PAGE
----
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I'm using Strang's Introduction to Linear Algebra, and I'm a bit confused about QR decomposition.

I understand how to turn $\begin{pmatrix} a & b & c\end{pmatrix}$ into $\begin{pmatrix} A & B & C\end{pmatrix}$, in which A, B and C are perpendicular to each other. Then the textbook goes on to talk about $QR$ $decomposition$.

$\begin{pmatrix} a & b & c\end{pmatrix}$ = $\begin{pmatrix} q_1 & q_2 & q_3 \end{pmatrix}$$\begin{pmatrix} q_1^Ta & q_1^Tb & q_1^Tc \\ 0 & q_2^Tb & q_2^Tc \\ 0 & 0 & q_3^Tc\end{pmatrix}$ , in which $q_1$, $q_2$ and $q_3$ are normalized version of $A$, $B$ and $C$.

This is definitely related to the idea that projecting $b$ onto the whole space:

$b=q_1(q_1^Tb)+q_2(q_2^Tb)+...+q_n(q_n^Tb)$,

and here is where I get stuck: Before we obtain $q_2$, we obtain $B$, which is the error vector when we project $b$ onto $a$, and then we normalize $B$ to obtain $q_2$. I don't get why $b = q_1(q_1^Tb)+q_2(q_2^Tb)$. I'm only projecting $b$ onto $a$, not onto the plane spanned by $a$ and $b$.

I'm also not sure how to normalize $B$ to reach $q_2$. I guess these two questions are connected. I can only go as far as $B=b(I-q_1q_1^T)$, but how do I calculate its length and normalize it?

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Let's use slightly different notation, so that our observations will extend to an arbitrary number of vectors.

Start with three vectors $ a_0, a_1, a_2 $. The Gram-Schmidt process starts by taking $ q_0 $ in the direction of $ a_0 $, but of unit length:

  • $\rho_{0,0} = \| a_0 \|_2 $
  • $ q_0 = a_0 / \rho_{0,0} $

Next, you compute the component of $ a_1 $ in the direction of $ q_0 $, $ q_0^T a_1 q_0 $ and then subtract this from $ a_1 $ to be left with the component of $ a_1 $ orthogonal to $ q_0 $. But you do it in steps:

  • $ \rho_{0,1} = q_0^T a_1 $
  • $ a_1^\perp = a_1 - \rho_{0,1} q_0 $ (the component perpendicular to $ q_0 $.)

And then you take that, and make it of unit length to compute $ q_1 $:

  • $ \rho_{1,1} = \| a_1^\perp \|_2 $
  • $ q_1 = a_1^\perp / \rho_{1,1} $

And then you move on: you compute the components of $ a_2 $ in the direction of $ q_0 $, $ q_0^T a_2 q_0 $, and $ q_1 $, $ q_1^T a_2 q_1 $ and you subtract off those components to be left with the component orthogonal to $ q_0 $ and $ q_1 $:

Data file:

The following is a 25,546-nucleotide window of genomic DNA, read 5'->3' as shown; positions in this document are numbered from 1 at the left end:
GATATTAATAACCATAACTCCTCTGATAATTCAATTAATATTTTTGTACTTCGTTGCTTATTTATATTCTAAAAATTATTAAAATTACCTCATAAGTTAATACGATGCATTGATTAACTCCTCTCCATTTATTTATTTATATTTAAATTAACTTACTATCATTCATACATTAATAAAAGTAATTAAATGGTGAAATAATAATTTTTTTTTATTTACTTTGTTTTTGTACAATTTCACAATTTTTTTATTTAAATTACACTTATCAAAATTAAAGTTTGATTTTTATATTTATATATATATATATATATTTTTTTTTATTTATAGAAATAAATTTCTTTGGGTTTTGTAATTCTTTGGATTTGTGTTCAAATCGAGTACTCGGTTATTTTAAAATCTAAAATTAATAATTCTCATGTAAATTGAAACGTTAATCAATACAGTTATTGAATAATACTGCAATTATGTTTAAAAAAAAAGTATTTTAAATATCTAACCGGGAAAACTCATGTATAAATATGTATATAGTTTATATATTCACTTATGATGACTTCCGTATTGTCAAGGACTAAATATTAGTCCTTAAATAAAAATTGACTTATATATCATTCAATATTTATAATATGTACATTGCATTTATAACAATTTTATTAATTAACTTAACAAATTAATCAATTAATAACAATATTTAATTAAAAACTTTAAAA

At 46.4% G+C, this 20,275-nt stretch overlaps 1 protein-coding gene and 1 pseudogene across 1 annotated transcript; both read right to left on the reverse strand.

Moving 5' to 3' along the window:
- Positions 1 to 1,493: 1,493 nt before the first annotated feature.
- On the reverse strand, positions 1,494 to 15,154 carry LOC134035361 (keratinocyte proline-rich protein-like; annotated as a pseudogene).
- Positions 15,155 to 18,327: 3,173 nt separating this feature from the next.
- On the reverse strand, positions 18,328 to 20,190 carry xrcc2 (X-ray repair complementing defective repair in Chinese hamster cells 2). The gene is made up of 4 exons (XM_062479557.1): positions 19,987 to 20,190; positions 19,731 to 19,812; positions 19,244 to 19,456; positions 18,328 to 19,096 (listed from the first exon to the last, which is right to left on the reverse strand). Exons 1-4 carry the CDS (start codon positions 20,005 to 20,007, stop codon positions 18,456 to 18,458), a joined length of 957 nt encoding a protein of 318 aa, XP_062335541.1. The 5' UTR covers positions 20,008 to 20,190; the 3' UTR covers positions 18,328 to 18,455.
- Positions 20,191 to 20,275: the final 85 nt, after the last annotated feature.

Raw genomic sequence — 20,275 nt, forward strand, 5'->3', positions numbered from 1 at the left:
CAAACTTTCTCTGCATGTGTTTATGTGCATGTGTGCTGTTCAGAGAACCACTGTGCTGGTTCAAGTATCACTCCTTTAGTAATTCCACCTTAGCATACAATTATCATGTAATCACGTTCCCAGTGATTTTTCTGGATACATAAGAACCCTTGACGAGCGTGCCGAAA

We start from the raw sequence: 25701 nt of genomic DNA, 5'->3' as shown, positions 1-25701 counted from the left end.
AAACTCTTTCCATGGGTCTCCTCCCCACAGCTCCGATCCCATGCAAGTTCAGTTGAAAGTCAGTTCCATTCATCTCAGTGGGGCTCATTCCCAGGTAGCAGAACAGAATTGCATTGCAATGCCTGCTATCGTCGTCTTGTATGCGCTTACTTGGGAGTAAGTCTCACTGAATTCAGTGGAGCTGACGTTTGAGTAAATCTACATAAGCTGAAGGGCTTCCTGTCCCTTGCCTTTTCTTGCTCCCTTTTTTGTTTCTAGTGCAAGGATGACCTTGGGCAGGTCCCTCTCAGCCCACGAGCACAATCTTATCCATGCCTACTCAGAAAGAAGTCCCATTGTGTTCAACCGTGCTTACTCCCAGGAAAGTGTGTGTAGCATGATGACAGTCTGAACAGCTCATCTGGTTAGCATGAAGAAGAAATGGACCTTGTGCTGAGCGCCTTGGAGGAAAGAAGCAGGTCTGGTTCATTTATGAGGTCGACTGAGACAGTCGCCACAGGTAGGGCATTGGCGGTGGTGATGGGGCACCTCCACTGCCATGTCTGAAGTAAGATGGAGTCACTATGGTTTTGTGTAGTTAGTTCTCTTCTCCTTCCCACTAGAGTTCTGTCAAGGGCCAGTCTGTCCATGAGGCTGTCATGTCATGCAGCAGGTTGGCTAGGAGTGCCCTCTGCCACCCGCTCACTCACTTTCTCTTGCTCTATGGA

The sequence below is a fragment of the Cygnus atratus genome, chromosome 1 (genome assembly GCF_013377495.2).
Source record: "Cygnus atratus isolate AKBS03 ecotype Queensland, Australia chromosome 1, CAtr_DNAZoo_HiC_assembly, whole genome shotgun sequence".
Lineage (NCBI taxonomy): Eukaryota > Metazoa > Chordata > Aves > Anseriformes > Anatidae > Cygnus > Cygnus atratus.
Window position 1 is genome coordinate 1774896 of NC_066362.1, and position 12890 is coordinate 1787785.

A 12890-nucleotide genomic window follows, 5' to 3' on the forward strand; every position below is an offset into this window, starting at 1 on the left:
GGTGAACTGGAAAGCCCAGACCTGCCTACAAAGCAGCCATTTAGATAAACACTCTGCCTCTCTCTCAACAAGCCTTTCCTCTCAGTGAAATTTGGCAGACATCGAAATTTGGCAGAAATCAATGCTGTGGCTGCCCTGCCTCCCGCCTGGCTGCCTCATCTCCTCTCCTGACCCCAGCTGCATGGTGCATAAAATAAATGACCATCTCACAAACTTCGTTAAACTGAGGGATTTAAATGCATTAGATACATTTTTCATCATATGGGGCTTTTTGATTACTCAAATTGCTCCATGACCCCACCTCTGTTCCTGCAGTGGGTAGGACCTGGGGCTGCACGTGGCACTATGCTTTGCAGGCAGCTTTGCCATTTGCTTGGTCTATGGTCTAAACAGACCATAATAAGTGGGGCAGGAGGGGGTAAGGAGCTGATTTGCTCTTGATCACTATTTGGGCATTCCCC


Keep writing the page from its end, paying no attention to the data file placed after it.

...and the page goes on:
• $ \rho_{0,2} = q_0^T a_2 $
  • $ \rho_{1,2} = q_1^T a_2 $
  • $ a_2^\perp = a_2 - \rho_{0,2} q_0 - \rho_{1,2} q_1 $ (the component perpendicular to $ q_0 $.)

And then you take that, and make it of unit length to compute $ q_2 $:

  • $ \rho_{2,2} = \| a_2^\perp \|_2 $
  • $ q_2 = a_2^\perp / \rho_{2,2} $

Now, if you look at this carefully, you will find that if you

  • make $ a_0 $, $ a_1 $, and $ a_2 $ the columns of matrix $ A $,
  • make $ q_0 $, $ q_1 $, and $ q_2 $ the columns of matrix $ Q $,
  • $ \rho_{i,j} $ the elements of upper triangular matrix $ R $

then $ A = Q R $.

Here is another way of looking at this as an algorithm.

Consider $ A = Q R $.

Partition $ A $, $ Q $, and $ R $ so that $$ \left( \begin{array}{c | c c} A_0 & a_1 & A_2 \end{array} \right) = \left( \begin{array}{c | c c} Q_0 & q_1 & Q_2 \end{array} \right) \left( \begin{array}{c | c c} R_{00} & r_{01} & R_{02} \\ \hline 0 & \rho_{11} & r_{12}^T \\ 0 & 0 & R_{22} \end{array} \right) $$ Now, assume that the orthonormal columns of $ Q_0 $ have already been computed, as has upper triangular $ R_{00} $ (the coefficients we discussed before). What we want to do is to compute the elements in $ r_{01} $ and $ \rho_{11} $ as well as the next column of $ Q $, $ q_1 $.

How do we do this?

Multiplying out part of the right-hand side of $$\left( \begin{array}{c | c c} A_0 & a_1 & A_2 \end{array} \right) = \left( \begin{array}{c | c c} Q_0 & q_1 & Q_2 \end{array} \right) \left( \begin{array}{c | c c} R_{00} & r_{01} & R_{02} \\ \hline 0 & \rho_{11} & r_{12}^T \\ 0 & 0 & R_{22} \end{array} \right) $$ we find that $$ a_1 = Q_0 r_{01} + q_1 \rho_{11} $$. Here we know $ a_1 $, $ Q_0 $ and we know that $ q_1 $ will be orthogonal to $ Q_0 $.

So, apply $ Q_0^T $ from the left to both side: $$ Q_0^T a_1 = Q_0^T Q_0 r_{01} + Q_0^T q_1 \rho_{11} = r_{01} $$ so, we know how to compute the coefficients in vector $ r_{01} $. When we go back to $$ a_1 = Q_0 r_{01} + q_1 \rho_{11} $$ and compute $$ a_1^\perp = \rho_{11} q_1 = a_1 - Q_0 r_{01} $$ the component of $ a_1 $ orthogonal to the space spanned by the columns of $ Q_0 $. (Notice: $ a_1^\perp = a_1 - Q_0 r_{01} = a_1 - Q_0 ( Q_0^T a_1 ) $ which is the formula for the component orthogonal to...)

All that is left then is to compute the length of $a_1^\perp$ as $ \rho_{11} = \| a_1^\perp \|_2 $ and normalize: $ q_1 = a_1 / \rho_{11} $.

Bingo! we have computed the next columns of $ Q $ and $ R $.

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  • $\begingroup$ Hi thanks for the reply! Sorry for being late. I'll read your notes carefully and get back to you if I still cannot grasp the idea. $\endgroup$ – Nicholas Humphrey Apr 4 '18 at 0:04
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Hint: write out the formula for Gram-Schmidt process, and try to observe linear relations.

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  • $\begingroup$ Thanks for the reply! I'll review the notes carefully. $\endgroup$ – Nicholas Humphrey Apr 4 '18 at 0:04

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